What Investors Want to See in Startup Business Plans

There are many things investors want to see in a business plan, and you'll have to cover all of them if you want a chance at success.
This post was published on the now-closed HuffPost Contributor platform. Contributors control their own work and posted freely to our site. If you need to flag this entry as abusive, send us an email.


Writing a business plan is one of the most important steps of starting a business, especially if you're in the market for funding.

Wooing investors is a full-time job, and even if you commit yourself to it, there's no guarantee you'll find the funding you're looking for. Most investors, before they even consider your business as a potential investment, will take a look at your business plan--sometimes just a quick one- or two-sentence summary of your idea--and instantly determine whether or not you're worth their time.

To the new entrepreneur, this is an intimidating notion. But it becomes a lot less threatening when you realize that you can craft your business plan specifically to make your idea more palatable to potential investors.

There are many things investors want to see in a business plan, and you'll have to cover all of them if you want a chance at success:

Research. Your idea might sound good on paper, but to an investor, you must back your claims with real data. If you don't have original and secondary research to support your ideas, you can count yourself out of the running.
Thoroughness. While the core idea of your business can be summarized into one or two pages, you'll need a business plan that covers far more areas in detail, including operations, staffing, marketing, administrative, and financial sections of your enterprise.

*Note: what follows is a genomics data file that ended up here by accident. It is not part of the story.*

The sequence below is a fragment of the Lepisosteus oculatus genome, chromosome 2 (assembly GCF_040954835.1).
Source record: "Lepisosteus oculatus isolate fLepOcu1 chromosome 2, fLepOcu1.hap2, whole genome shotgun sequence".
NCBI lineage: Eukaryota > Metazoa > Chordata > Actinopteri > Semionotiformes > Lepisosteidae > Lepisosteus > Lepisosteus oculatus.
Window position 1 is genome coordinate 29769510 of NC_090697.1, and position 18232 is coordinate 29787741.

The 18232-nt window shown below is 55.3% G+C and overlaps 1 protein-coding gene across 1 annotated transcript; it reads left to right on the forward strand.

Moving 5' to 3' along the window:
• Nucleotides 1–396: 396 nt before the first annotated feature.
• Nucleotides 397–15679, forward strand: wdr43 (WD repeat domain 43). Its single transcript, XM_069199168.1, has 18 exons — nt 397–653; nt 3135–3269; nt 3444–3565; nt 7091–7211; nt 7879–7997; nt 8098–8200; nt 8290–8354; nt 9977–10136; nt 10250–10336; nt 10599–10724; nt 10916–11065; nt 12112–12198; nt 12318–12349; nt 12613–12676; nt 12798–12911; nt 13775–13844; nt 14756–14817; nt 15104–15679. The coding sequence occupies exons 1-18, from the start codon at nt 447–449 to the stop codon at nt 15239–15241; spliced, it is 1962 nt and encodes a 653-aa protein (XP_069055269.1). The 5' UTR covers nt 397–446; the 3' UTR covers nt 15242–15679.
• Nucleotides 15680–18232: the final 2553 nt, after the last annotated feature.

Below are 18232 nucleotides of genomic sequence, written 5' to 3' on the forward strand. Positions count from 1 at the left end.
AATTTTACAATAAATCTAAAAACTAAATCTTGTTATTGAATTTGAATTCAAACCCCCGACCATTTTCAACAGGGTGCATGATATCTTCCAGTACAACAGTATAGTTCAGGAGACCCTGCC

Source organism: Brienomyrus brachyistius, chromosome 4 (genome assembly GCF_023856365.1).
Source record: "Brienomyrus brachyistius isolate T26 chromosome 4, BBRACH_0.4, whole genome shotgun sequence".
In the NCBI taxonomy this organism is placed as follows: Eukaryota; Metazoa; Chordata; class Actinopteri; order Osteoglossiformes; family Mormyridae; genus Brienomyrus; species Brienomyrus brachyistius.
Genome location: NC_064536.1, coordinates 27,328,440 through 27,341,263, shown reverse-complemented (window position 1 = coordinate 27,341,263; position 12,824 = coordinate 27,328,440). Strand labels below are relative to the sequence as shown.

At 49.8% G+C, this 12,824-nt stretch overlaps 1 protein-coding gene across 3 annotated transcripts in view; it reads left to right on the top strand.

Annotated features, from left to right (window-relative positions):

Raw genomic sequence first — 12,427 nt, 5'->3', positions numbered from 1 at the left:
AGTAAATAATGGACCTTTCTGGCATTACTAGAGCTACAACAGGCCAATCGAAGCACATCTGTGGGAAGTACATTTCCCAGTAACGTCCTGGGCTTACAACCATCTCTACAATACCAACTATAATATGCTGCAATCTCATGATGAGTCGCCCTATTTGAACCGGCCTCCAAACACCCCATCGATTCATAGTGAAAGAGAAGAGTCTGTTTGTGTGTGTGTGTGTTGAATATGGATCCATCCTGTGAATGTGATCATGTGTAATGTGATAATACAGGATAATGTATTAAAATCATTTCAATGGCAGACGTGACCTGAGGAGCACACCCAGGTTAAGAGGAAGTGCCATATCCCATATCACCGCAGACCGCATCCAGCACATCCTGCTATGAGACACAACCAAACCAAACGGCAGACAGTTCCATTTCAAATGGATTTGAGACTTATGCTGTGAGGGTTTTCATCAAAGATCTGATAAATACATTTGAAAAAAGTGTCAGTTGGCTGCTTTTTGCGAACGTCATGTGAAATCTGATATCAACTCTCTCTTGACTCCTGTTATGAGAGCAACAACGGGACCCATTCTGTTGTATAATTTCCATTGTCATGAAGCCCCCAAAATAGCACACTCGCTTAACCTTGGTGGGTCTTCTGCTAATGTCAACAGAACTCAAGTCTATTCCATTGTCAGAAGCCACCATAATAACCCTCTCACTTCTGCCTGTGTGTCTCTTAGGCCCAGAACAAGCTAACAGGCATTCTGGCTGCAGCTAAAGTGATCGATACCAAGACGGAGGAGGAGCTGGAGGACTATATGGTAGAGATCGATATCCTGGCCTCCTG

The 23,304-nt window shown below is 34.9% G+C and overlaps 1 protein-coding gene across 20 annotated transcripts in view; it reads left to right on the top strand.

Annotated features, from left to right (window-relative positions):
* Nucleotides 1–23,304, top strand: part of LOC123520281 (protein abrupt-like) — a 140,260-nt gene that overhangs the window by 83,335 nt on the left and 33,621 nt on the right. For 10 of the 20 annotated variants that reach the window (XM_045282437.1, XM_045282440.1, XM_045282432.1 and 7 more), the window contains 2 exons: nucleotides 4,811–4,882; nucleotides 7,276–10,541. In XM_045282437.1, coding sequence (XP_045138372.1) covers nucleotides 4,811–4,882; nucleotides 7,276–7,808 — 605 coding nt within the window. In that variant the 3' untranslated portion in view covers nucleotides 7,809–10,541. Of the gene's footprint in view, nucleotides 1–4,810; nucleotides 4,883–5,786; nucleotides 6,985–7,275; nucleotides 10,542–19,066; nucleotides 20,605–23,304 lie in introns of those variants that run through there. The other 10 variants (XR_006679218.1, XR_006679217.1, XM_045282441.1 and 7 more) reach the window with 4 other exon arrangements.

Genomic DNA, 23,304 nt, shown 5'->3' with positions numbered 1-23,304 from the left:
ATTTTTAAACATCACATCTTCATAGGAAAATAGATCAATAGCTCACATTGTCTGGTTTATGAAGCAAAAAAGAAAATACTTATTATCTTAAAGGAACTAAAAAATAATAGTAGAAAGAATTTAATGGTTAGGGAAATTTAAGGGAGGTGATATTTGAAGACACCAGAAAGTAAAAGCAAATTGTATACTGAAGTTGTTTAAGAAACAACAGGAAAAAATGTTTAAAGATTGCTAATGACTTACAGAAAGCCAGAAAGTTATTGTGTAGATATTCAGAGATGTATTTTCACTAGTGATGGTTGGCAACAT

Evolution. If it looks like your idea is still in its infancy, few investors will bite. Your business plan should reflect an ongoing system of reflection, reconsideration, and revision.
Contingency. Your business plan needs to address your potential courses of action should any of your major assumptions prove to be false, or should something go wrong in the first few months of your plan.
Experience. Your business plan should describe why you, specifically, have the expertise necessary to make this business a success. If you can't show that, even a great idea could be rejected.
Establishment. What have you done already for the business? What partnerships have you made? What deals have you closed? There should be some foundation in existence, even if it's only slight.

Even if you don't find an angel investor, that isn't necessarily the end of the road. You can call upon your savings or friends and family members, you can launch a Kickstarter or similar crowdfunding campaign, and you can open a line of credit for your initial years of operation. If you believe in your idea, you can never let initial rejection stop you.

Jose Vasquez is a serial entrepreneur and tech enthusiast dedicated to helping startup technology companies get the direction and momentum they need to succeed. As the founder of Build. Brand. Blast., Jose has established a collective resource for tech entrepreneurs to consult when brainstorming, creating, launching, or expanding a new business. Jose is also the founder and CEO of Quez Media Marketing, a marketing firm that combines technology and creativity to help new and growing companies get the results they need.

Jose graduated from Goldman Sachs' 10,000 Small Businesses program. Goldman Sachs is a partner of the What Is Working: Small Businesses section.

Follow Jose:

Before You Go